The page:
The commission had jurisdiction to rescind the previous order and to enter a new order pursuant to sec. 195.05(4), Stats. Section 195.05(4) expressly provides that the commission may rescind, alter or amend any order at any time after giving the railroad notice and an opportunity to be heard. This statute clearly authorizes the commission to rescind the previous order. Notice and hearing were provided in this case.
Section 195.05(4) also makes the doctrine of res judicata inapplicable to commission orders. Because no time limitation is imposed for petitioning to reopen, the commission can rescind a previous order at any time. See Civil Aeronautics Board v. Delta Airlines, Inc., 367 U.S. 316, 329 (1961). Res judicata does not apply to a reopened proceeding in any event because the further proceeding to reconsider is part of the original action. See 2 Am. Jur.2d Administrative Law, § 531 (1962). Res judicata only prohibits subsequent new actions between the same parties as to all matters that were litigated or that might have been litigated in former proceedings. DePratt v. West Bend Mutual Insurance Co., 113 Wis.2d 306, 310, 334 N.W.2d 883, 885 (1983).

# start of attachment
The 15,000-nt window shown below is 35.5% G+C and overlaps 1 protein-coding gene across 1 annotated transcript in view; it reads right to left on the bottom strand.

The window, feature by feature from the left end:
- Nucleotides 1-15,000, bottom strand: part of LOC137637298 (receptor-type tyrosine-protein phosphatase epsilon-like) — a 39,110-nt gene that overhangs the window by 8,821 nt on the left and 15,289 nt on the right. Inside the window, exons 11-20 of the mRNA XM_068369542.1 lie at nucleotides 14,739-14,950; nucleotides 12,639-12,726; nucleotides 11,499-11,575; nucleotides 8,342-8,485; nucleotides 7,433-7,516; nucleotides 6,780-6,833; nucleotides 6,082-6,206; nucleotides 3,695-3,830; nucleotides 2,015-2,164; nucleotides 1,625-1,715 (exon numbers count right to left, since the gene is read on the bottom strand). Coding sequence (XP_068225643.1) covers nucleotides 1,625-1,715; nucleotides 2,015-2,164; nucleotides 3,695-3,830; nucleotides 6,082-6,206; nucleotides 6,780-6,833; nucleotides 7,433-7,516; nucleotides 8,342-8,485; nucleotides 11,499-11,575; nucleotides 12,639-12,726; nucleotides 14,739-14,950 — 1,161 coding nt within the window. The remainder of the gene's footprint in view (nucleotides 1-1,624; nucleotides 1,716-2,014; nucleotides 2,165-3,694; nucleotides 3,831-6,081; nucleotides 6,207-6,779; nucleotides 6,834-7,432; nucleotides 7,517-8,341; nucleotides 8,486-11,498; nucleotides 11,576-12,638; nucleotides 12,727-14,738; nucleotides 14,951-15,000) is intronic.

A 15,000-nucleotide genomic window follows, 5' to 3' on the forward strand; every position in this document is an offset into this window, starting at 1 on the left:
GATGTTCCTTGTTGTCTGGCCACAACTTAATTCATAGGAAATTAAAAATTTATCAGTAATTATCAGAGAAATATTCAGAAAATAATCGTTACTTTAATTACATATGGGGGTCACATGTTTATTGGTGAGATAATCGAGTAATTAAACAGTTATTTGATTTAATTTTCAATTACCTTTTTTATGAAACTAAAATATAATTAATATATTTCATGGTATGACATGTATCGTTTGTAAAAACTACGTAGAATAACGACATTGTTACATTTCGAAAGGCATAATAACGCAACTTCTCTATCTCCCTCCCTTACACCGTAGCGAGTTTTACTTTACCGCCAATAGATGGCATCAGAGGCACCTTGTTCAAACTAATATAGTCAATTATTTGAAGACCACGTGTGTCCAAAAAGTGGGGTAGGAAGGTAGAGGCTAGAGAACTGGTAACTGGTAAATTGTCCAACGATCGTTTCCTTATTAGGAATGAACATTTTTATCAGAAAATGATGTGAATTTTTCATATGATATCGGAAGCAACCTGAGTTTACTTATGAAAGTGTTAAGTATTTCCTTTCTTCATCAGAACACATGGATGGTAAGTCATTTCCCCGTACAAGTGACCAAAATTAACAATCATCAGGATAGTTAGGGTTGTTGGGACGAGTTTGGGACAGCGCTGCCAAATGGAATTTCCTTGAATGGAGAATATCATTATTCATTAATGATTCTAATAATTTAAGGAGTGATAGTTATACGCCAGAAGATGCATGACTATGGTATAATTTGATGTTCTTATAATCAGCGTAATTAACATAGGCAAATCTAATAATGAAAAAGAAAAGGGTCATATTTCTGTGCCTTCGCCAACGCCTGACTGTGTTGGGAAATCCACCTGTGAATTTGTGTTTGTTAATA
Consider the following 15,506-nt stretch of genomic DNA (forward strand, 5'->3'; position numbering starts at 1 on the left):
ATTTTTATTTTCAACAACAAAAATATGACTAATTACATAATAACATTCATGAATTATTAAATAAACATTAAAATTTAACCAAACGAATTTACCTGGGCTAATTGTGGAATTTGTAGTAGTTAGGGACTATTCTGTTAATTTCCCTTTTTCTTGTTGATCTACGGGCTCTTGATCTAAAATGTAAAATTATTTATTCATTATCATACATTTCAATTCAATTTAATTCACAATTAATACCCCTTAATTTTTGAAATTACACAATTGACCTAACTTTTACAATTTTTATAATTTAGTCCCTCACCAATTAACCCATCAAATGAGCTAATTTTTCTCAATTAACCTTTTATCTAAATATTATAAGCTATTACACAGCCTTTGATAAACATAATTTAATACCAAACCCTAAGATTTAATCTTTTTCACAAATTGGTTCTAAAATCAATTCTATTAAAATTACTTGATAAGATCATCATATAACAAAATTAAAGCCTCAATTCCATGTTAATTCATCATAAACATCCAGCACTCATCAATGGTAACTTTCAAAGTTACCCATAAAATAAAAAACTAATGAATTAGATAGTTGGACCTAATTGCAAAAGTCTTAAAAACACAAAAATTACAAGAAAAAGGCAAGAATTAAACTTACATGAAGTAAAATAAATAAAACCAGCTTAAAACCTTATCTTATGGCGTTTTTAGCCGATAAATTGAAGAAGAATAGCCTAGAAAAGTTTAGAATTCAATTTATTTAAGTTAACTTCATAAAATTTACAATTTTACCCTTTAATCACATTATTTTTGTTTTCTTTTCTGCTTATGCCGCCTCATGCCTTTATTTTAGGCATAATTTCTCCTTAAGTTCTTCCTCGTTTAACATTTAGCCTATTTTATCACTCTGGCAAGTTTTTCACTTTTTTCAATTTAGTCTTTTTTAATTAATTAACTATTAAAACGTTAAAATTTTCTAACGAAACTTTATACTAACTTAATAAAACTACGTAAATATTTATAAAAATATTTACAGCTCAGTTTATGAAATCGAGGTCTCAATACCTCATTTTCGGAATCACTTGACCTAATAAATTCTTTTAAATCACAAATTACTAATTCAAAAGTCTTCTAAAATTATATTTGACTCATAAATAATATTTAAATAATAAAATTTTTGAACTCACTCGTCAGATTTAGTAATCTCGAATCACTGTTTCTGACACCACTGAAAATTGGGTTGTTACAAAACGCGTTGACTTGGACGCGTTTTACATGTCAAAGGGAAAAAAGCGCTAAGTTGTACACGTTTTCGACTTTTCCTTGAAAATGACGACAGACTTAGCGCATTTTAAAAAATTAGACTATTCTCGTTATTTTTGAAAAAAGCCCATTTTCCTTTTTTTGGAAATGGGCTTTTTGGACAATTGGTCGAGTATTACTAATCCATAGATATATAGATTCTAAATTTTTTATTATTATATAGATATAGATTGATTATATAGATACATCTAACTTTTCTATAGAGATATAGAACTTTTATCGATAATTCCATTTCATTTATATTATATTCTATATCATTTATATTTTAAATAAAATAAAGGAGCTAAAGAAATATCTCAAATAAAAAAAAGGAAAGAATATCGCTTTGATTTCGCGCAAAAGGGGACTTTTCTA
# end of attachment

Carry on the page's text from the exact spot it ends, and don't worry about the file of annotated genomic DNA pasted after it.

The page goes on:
SEPARATION OF POWERS
Rescission of the previous order does not interfere with the constitutional authority of the judiciary. Prentice contends that prior judicial affirmance of the order, and our supreme court's invalidation of legislation intended to reverse the order, prohibit rescission by the commission. Prentice claims that rescission violates the separation of powers. Applying the proper tests for such a violation, however, reveals no administrative encroachment on the judiciary.